Ferrari introduced a new chapter in its history with the introduction of its first series production Plug-in Hybrid Electric Vehicle. It's called the SF90 Stradale and as you would expect from a Ferrari, the model is extreme on every level. The car's name gives reference to the 90th anniversary of the foundation of Scuderia Ferrari and underscores the strong link that has always existed between Ferrari's track and road cars. But let's get to the engine straight away. The SF90 Stradale has a 90 degree V8 turbo engine capable of delivering 768 bhp horsepower, the highest power output of any 8-cylinder in Ferrari's history. Ferrari then packs three lithium-ion powered electric motors - one located on the rear axle, and two located up front - in the SF90 Stradale. These motors are capable of making 217 bhp taking the total output to 986 bhp.
The sophisticated control logic takes care of the rest, managing the flow of power between the V8, the electric motors and the batteries. The SF90 Stradale is also the first Ferrari sports car to be equipped with 4WD. This helps it go from 0-100 kmph in 2.5 seconds, while 0-200 kmph is done in just 6.7 seconds. Ferrari's engineers were able to further broaden the spectrum of dynamic controls by introducing the full-electric front axle, known as the RAC-e (electronic cornering set-up regulator). As well as exclusively providing propulsion in electric drive, the two front motors independently control the torque delivered to the two wheels, extending the concept of Torque Vectoring. Fully integrated into the car's vehicle dynamics controls, the RAC-e governs the distribution of torque, making driving on the limit much simpler and easier. A high performance Li-ion battery provides power to all three motors and guarantees a 25-kilometre range in all-electric eDrive mode, using just the front axle. When the internal combustion engine is turned off, the two independent front motors deliver a maximum speed of 135 kmph. Starting with a fully charged battery, the car can cover up to 25 km in this mode.
The introduction of this hybrid architecture was a challenge with regard to managing the additional weight which was resolved by an obsessive attention to detail and the overall optimisation of the whole of the car. For maximum performance in terms of overall weight, rigidity and centre of gravity, the chassis and bodyshell of the SF90 Stradale is all new, built using multi-material technology, including, for example, carbon fibre. The development of a hybrid car of this kind demanded the development of a series of innovative aerodynamic solutions. The significant boost in the power unit's performance brought with it an increase in the amount of heat energy to be dissipated and required the development team to carry out an in-depth review of the aerodynamic flows on the radiating masses. It also demanded new solutions to increase downforce efficiently and guarantee maximum stability at all speeds and in all driving conditions.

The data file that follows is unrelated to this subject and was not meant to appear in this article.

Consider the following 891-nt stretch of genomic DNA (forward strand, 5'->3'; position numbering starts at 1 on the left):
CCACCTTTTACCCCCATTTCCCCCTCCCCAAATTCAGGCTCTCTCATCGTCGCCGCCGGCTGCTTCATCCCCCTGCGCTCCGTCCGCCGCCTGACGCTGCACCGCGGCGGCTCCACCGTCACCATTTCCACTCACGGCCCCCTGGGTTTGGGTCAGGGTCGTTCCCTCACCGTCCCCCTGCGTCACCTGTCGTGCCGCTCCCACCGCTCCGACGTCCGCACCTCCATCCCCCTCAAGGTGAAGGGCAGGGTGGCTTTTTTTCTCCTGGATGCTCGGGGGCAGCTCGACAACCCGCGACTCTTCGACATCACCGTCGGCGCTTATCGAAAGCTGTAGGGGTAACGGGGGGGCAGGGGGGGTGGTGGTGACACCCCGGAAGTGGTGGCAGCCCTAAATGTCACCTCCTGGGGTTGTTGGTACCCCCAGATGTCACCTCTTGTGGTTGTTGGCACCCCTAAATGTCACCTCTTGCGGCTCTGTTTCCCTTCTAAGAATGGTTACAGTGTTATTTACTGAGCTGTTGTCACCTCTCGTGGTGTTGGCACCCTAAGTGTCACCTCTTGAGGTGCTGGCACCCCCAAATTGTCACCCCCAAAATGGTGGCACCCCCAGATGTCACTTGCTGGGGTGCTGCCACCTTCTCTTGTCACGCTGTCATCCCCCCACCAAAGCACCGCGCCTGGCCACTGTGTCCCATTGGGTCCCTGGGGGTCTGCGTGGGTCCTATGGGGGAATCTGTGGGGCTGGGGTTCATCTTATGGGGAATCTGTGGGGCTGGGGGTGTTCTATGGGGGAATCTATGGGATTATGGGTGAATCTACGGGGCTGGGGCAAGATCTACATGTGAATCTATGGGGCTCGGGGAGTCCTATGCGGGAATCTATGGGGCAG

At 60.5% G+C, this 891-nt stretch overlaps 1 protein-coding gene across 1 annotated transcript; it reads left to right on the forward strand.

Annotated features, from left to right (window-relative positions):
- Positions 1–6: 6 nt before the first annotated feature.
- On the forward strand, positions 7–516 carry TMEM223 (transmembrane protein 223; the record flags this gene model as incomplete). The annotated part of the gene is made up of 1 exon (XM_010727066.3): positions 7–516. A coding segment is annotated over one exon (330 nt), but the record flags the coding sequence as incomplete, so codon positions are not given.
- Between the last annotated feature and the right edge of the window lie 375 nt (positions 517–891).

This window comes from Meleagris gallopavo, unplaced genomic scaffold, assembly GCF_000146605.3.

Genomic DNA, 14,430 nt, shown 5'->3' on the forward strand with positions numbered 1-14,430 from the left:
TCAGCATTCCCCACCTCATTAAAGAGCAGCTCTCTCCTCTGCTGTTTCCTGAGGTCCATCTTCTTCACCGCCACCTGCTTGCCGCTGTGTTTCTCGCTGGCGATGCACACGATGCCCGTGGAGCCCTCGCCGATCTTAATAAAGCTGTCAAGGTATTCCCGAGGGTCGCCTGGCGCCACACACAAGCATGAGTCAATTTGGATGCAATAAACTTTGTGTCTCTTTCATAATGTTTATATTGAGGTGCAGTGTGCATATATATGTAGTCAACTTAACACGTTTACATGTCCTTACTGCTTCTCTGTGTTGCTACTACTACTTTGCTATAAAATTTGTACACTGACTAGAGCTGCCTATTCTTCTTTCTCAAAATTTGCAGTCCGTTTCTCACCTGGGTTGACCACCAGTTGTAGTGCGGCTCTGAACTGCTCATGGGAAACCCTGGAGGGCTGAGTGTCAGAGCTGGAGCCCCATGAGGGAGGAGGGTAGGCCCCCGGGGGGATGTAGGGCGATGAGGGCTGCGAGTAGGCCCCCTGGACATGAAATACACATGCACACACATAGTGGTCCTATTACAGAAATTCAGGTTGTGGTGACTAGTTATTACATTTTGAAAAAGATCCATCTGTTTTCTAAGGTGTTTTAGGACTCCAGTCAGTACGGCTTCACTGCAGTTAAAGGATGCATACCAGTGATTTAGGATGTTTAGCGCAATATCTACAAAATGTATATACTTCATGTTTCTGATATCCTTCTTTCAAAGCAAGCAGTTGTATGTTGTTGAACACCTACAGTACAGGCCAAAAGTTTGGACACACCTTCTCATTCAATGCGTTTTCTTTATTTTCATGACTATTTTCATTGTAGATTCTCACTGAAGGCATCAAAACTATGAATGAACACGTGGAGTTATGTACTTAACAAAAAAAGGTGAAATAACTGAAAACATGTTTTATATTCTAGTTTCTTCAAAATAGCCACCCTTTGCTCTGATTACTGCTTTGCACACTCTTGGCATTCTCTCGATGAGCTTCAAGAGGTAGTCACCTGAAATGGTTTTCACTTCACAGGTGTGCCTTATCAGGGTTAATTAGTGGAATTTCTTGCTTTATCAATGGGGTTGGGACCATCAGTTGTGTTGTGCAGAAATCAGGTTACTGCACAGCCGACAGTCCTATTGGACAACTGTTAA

The compact bubble-shaped cabin has an aeronautical cockpit feel and the fact that it has been shifted so far forward is further emphasised by the geometry of the two bodycoloured rear flying buttresses that enclose the rear. Another signature solution is the headlights which hail a move away from the L-shaped look, to a slender slit design integrated with the brake air intakes resulting in a characteristic C-shape which lends the front of the car an original and futuristic appeal. In an absolute first for a Ferrari, the SF90 Stradale uses matrix LED headlight technology to improve visibility in all driving conditions thanks to active beam control. The rear of the car is dominated by high exhaust pipes which are the result of optimisation of the exhaust line layout. Because the power- train is significantly lower in the car than in the past, the designers were also able to lower the car's tail. The tail lights have evolved quite radically from Ferrari's iconic round shape. The eye-catching, more horizontal luminous rings create a more horizontal perception of the tail lights which in turn visually lowers the height of the tail.
While the SF90 Stradale's exterior was crafted to underscore its seamless combining of form, technology and performance, the interior is even more radical. The very explicit aim there was to create a cockpit that ushered in an entirely new design direction, the effects of which would carry over into Ferrari's entire future range. The designers took a futuristic approach to the interface concept with a strong focus on creating a wraparound aeronautically-inspired cockpit with particular emphasis on instruments. This further emphasised and underscored the symbiotic relationship between car and driver. In fact, the SF90 Stradale makes an epoch-changing leap forward both in formal and content terms, updating the Human Machine Interface with all-digital technology. In a first for a Ferrari, the central instrument cluster comprises a single 16-inch digital HD screen which curves towards the driver to make it easier to read and to emphasise the F1-style wrap-around cockpit effect. This is the first time this type of screen has been adopted in a production car. When the engine and motors are off, the onboard instruments go black lending the cockpit a wonderfully sleek, minimalist look. In line with Ferrari tradition, the default screen is dominated by a large circular rev counter which, however, this time is framed by the battery charge indicator. The navigation screen is on one side of the rev counter with the audio control one on the other.